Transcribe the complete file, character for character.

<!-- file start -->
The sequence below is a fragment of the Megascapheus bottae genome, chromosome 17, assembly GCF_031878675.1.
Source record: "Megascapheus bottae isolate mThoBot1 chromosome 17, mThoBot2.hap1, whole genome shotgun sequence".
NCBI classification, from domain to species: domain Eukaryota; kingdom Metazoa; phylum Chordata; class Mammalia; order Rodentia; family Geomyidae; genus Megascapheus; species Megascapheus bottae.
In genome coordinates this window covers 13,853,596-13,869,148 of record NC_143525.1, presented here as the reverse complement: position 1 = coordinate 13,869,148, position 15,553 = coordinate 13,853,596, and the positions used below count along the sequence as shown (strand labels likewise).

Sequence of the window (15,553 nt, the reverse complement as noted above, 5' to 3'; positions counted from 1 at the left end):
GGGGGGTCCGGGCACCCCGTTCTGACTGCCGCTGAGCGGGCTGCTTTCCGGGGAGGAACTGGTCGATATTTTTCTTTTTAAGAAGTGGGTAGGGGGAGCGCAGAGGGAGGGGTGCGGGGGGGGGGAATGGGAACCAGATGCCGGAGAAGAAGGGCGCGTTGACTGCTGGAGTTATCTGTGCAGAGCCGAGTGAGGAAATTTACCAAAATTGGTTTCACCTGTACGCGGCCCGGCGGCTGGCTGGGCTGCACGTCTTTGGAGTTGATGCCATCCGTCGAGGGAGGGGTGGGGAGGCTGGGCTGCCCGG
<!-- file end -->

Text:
The sequence below is a fragment of the Megascapheus bottae genome, chromosome 17, assembly GCF_031878675.1.
Source record: "Megascapheus bottae isolate mThoBot1 chromosome 17, mThoBot2.hap1, whole genome shotgun sequence".
NCBI classification, from domain to species: domain Eukaryota; kingdom Metazoa; phylum Chordata; class Mammalia; order Rodentia; family Geomyidae; genus Megascapheus; species Megascapheus bottae.
In genome coordinates this window covers 13,853,596-13,869,148 of record NC_143525.1, presented here as the reverse complement: position 1 = coordinate 13,869,148, position 15,553 = coordinate 13,853,596, and the positions used below count along the sequence as shown (strand labels likewise).

Sequence of the window (15,553 nt, the reverse complement as noted above, 5' to 3'; positions counted from 1 at the left end):
GGGGGGTCCGGGCACCCCGTTCTGACTGCCGCTGAGCGGGCTGCTTTCCGGGGAGGAACTGGTCGATATTTTTCTTTTTAAGAAGTGGGTAGGGGGAGCGCAGAGGGAGGGGTGCGGGGGGGGGGAATGGGAACCAGATGCCGGAGAAGAAGGGCGCGTTGACTGCTGGAGTTATCTGTGCAGAGCCGAGTGAGGAAATTTACCAAAATTGGTTTCACCTGTACGCGGCCCGGCGGCTGGCTGGGCTGCACGTCTTTGGAGTTGATGCCATCCGTCGAGGGAGGGGTGGGGAGGCTGGGCTGCCCGG